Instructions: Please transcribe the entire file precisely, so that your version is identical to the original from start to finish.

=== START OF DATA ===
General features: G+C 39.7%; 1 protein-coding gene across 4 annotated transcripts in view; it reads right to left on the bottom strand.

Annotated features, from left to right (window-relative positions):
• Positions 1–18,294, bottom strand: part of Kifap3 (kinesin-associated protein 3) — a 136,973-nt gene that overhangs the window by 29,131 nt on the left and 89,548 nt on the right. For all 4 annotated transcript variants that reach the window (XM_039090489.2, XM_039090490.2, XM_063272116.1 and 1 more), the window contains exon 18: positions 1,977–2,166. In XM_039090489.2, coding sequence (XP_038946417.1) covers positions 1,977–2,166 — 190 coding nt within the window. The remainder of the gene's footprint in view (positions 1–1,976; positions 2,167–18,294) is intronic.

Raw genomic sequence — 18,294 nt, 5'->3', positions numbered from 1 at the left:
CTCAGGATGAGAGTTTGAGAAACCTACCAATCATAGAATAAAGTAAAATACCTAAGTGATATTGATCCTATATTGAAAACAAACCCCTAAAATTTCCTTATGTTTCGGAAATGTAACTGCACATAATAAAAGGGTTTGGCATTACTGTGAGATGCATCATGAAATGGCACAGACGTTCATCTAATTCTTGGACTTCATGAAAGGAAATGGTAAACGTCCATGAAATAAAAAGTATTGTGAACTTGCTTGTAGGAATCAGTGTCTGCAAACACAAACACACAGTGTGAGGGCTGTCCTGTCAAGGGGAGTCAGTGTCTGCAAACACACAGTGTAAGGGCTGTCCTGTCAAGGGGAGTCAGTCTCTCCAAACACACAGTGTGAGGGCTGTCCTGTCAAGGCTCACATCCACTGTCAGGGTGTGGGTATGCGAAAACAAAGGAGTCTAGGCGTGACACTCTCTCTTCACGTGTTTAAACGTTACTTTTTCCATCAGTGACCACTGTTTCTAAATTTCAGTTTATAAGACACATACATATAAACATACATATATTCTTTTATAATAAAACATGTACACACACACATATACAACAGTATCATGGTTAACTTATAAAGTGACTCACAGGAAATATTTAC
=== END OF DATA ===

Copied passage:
General features: G+C 39.7%; 1 protein-coding gene across 4 annotated transcripts in view; it reads right to left on the bottom strand.

Annotated features, from left to right (window-relative positions):
• Positions 1–18,294, bottom strand: part of Kifap3 (kinesin-associated protein 3) — a 136,973-nt gene that overhangs the window by 29,131 nt on the left and 89,548 nt on the right. For all 4 annotated transcript variants that reach the window (XM_039090489.2, XM_039090490.2, XM_063272116.1 and 1 more), the window contains exon 18: positions 1,977–2,166. In XM_039090489.2, coding sequence (XP_038946417.1) covers positions 1,977–2,166 — 190 coding nt within the window. The remainder of the gene's footprint in view (positions 1–1,976; positions 2,167–18,294) is intronic.

Raw genomic sequence — 18,294 nt, 5'->3', positions numbered from 1 at the left:
CTCAGGATGAGAGTTTGAGAAACCTACCAATCATAGAATAAAGTAAAATACCTAAGTGATATTGATCCTATATTGAAAACAAACCCCTAAAATTTCCTTATGTTTCGGAAATGTAACTGCACATAATAAAAGGGTTTGGCATTACTGTGAGATGCATCATGAAATGGCACAGACGTTCATCTAATTCTTGGACTTCATGAAAGGAAATGGTAAACGTCCATGAAATAAAAAGTATTGTGAACTTGCTTGTAGGAATCAGTGTCTGCAAACACAAACACACAGTGTGAGGGCTGTCCTGTCAAGGGGAGTCAGTGTCTGCAAACACACAGTGTAAGGGCTGTCCTGTCAAGGGGAGTCAGTCTCTCCAAACACACAGTGTGAGGGCTGTCCTGTCAAGGCTCACATCCACTGTCAGGGTGTGGGTATGCGAAAACAAAGGAGTCTAGGCGTGACACTCTCTCTTCACGTGTTTAAACGTTACTTTTTCCATCAGTGACCACTGTTTCTAAATTTCAGTTTATAAGACACATACATATAAACATACATATATTCTTTTATAATAAAACATGTACACACACACATATACAACAGTATCATGGTTAACTTATAAAGTGACTCACAGGAAATATTTAC